In war-stricken Palestine, a woman prepares a meal for her family to break the fast in the month of Ramadan. A phone call by an Israeli soldier alerts her of the bombing of her building in 10 minutes. Coming to accept her family’s fate is the only way she has to make a stand for her life, with grim consequences. Synopsis by Sergio Salazar. The film is based on a ‘standard procedure’ that was ‘innovated’ and put into effect by the Israel Defense Forces (IDF) since 2008.
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“The intent for writing this piece arose from a desire to note a historic event for the people from the Northeast,” writes Enatoli Sema in her commentary on “Axone,” a film she considers a “critical piece of art.” In response to the film and what it inspired in the writer, Sema first reflects on her heritage, culture and its intrinsic value and secondly, on the “unacceptability of discrimination.”
Immerse yourself in the energetic, innovative and potentially illegal world of mash-up media with RiP: A Remix Manifesto. Let web activist Brett Gaylor and musician Greg Gillis, better known as Girl Talk, serve as your digital tour guides on a probing investigation into how culture builds upon culture in the information age.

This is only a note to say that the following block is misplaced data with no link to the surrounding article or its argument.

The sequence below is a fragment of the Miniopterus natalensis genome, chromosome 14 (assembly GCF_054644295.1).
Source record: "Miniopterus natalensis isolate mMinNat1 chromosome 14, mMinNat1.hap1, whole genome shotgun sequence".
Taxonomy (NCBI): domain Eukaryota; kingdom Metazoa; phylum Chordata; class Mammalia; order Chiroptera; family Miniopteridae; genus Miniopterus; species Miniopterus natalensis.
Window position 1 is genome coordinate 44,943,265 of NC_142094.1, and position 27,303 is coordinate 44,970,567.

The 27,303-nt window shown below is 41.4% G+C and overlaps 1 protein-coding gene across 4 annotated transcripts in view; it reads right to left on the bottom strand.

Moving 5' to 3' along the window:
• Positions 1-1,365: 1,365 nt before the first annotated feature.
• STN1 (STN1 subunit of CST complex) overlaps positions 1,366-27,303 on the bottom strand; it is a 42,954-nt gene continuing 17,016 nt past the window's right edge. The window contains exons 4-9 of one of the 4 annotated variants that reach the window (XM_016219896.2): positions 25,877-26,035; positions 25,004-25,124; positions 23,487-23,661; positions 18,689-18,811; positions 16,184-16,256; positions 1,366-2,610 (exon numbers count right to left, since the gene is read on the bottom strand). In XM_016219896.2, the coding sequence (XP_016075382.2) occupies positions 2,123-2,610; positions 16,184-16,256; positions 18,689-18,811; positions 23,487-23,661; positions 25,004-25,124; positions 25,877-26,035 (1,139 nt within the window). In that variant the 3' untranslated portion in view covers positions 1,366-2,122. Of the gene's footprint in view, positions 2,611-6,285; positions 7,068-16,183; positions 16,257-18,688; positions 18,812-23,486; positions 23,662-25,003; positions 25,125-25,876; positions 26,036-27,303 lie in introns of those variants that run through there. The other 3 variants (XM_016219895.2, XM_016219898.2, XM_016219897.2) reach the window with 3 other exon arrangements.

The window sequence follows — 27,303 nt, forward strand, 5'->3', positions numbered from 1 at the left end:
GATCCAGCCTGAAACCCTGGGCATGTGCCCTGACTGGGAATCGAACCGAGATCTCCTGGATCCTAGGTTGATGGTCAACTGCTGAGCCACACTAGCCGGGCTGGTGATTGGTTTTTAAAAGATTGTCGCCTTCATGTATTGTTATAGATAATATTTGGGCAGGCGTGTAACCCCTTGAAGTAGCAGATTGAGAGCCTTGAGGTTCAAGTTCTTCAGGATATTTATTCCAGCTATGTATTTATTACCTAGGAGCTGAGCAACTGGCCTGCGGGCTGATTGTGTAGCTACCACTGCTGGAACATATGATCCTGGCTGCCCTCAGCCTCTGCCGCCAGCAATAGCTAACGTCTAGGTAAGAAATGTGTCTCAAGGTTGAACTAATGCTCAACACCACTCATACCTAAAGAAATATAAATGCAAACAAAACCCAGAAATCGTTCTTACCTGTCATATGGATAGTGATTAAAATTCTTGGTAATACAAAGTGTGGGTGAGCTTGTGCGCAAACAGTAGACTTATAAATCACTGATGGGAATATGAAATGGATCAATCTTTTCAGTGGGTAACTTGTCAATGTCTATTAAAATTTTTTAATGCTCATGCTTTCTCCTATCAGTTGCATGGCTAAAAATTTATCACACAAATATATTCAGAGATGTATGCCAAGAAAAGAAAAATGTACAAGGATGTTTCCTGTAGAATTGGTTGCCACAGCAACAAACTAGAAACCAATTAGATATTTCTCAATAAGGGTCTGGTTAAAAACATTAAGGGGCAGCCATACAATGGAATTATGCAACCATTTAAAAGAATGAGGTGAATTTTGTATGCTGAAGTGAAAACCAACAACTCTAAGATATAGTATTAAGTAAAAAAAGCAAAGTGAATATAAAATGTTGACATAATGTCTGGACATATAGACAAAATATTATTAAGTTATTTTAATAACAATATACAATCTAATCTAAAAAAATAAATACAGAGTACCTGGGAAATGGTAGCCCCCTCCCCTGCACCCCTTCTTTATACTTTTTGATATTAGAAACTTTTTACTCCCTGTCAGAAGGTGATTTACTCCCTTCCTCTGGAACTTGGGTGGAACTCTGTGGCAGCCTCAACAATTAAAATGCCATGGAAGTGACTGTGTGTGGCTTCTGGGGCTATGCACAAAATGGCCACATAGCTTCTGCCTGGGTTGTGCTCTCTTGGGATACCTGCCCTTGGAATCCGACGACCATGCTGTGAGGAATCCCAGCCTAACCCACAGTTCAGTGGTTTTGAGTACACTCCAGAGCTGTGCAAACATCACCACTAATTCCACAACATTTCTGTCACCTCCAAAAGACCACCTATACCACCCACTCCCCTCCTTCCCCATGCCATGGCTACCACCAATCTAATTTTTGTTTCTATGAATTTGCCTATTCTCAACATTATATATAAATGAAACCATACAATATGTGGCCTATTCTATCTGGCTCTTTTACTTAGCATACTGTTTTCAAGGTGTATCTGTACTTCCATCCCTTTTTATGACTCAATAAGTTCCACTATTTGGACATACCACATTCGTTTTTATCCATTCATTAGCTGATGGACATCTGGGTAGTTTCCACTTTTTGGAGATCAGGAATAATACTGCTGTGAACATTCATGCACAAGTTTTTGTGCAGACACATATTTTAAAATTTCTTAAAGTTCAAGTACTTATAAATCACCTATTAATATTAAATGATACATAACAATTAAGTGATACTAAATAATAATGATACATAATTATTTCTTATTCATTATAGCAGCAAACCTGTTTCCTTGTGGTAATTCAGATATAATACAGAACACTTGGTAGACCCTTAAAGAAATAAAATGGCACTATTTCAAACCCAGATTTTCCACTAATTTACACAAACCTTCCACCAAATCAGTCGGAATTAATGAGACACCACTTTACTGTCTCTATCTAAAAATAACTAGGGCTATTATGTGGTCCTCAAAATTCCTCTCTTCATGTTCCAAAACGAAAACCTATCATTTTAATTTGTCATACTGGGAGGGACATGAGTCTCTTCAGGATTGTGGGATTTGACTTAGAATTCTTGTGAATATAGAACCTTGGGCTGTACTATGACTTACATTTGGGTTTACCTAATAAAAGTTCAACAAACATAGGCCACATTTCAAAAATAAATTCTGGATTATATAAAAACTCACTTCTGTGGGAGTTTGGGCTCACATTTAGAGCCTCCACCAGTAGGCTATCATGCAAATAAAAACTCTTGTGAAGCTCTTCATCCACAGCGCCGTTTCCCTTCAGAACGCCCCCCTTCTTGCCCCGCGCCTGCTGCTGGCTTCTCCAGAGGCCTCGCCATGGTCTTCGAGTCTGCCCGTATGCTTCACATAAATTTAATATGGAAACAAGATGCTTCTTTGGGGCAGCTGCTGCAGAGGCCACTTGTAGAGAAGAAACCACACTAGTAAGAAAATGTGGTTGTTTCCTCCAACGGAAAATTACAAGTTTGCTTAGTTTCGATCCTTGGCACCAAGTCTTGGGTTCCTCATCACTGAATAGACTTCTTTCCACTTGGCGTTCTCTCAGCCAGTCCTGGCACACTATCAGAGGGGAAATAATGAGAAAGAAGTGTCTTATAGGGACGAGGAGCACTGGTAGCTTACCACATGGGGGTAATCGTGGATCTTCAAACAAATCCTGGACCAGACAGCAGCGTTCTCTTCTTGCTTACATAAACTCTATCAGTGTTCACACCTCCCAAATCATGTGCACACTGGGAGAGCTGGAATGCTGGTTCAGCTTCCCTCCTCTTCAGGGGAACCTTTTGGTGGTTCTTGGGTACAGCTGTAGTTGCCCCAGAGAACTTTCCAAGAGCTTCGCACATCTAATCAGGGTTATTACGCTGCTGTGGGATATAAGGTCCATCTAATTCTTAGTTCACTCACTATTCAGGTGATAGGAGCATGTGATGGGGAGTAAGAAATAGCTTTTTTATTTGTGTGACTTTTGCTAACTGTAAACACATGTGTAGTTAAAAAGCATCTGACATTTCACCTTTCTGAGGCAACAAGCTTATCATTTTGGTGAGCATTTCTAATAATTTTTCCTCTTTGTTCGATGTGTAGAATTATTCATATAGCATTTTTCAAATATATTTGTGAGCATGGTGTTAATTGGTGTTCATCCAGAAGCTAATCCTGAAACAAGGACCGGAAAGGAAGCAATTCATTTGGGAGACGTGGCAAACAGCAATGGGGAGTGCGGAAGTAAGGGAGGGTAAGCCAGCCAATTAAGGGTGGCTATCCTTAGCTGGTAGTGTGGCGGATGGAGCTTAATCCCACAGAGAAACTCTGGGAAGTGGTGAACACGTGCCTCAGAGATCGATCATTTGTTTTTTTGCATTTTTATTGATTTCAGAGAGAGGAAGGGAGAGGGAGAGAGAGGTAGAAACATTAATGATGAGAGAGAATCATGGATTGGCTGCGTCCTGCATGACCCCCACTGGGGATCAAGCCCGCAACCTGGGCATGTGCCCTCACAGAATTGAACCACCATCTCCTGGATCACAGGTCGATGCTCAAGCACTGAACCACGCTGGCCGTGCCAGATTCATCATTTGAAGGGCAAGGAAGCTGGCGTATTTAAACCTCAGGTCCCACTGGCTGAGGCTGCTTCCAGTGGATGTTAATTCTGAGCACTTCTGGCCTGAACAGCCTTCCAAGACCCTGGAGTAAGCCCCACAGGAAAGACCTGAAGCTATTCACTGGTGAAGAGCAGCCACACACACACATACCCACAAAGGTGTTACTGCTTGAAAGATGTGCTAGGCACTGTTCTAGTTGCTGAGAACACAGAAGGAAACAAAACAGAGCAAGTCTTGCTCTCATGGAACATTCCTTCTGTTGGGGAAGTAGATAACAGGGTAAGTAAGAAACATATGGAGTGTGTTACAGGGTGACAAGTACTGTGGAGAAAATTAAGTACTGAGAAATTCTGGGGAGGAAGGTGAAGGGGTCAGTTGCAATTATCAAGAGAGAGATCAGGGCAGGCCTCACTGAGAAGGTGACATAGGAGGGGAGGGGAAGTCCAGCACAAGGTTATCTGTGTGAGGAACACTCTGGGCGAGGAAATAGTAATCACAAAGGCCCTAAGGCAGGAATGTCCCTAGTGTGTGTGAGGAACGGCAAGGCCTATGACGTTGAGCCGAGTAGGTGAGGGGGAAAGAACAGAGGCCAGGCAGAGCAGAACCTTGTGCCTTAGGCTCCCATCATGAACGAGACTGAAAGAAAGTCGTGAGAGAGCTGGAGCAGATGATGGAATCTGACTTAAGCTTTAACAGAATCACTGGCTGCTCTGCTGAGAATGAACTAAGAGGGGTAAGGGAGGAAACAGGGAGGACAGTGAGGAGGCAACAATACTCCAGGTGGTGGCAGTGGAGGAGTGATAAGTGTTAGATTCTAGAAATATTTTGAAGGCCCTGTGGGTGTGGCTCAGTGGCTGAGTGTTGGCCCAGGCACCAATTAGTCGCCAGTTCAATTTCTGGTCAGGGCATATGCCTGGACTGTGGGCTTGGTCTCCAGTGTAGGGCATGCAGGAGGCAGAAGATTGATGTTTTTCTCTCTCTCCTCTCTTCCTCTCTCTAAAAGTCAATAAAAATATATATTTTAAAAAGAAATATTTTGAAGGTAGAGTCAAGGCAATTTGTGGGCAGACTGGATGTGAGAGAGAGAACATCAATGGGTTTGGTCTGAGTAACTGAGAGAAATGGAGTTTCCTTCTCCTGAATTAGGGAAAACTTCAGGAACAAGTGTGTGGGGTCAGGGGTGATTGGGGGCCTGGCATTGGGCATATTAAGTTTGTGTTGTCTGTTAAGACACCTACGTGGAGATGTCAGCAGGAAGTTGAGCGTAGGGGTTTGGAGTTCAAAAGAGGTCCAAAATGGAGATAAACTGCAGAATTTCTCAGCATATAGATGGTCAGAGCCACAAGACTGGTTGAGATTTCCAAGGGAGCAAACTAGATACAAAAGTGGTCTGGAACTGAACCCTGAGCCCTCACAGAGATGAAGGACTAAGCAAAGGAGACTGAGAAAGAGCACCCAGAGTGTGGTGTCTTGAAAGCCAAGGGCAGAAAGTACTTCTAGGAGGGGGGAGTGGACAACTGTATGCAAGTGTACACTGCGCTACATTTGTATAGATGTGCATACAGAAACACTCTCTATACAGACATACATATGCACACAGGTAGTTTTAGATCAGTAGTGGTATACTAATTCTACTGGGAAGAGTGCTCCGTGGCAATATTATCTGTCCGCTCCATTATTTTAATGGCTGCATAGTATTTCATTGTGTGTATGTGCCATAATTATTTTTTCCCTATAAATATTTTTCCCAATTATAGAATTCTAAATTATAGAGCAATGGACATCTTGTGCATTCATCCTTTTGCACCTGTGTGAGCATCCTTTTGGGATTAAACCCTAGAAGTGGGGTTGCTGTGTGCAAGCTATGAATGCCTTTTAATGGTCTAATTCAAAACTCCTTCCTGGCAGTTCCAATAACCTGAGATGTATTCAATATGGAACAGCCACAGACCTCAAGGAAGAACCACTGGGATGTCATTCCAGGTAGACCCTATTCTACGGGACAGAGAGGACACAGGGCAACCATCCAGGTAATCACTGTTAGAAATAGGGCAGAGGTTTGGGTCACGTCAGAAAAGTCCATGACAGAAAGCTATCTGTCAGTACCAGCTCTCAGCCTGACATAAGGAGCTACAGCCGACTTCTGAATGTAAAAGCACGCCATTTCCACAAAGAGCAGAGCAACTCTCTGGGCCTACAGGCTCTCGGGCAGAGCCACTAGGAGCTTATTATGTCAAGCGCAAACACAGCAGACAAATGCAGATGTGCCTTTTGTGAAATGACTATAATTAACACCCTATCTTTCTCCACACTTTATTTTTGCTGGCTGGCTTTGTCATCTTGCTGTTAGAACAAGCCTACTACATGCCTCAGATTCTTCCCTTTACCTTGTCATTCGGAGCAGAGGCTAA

In what Kashmiri writer Mirza Waheed has interrogated as “the world’s first mass blinding,” here is the story of 18-year-old Farzan Sheikh, who was blinded by pellets fired by Indian government forces a year after the horrific four month curfew of 2016. During that year, “17,000 adults and children” had “been injured” and “nearly five thousand” had “been arrested”, while “an entire population spent the summer under the longest curfew in the history of curfews in Kashmir.” However, with so many Kashmiris blinded through the use of pellet fire, the state’s policy did not change. In 2017, Farzan became yet another target of such violence while attending a funeral procession. Azad Essa and Horia El Hadad present his story in this short documentary. Relevant links included.
Representations of Arabs, Muslims, and Iranians in an Era of Complex Characters and Storylines — by Evelyn Alsultany
Evelyn Alsultany examines shifts and nuances in the representations of Arabs, Muslims and Iranians in popular TV and cinema. This article was originally published in University of Michigan’s Film Criticism journal (Volume 40, Issue 1, January 2016) and is reproduced here via Creative Commons 3.0 Attribution License.
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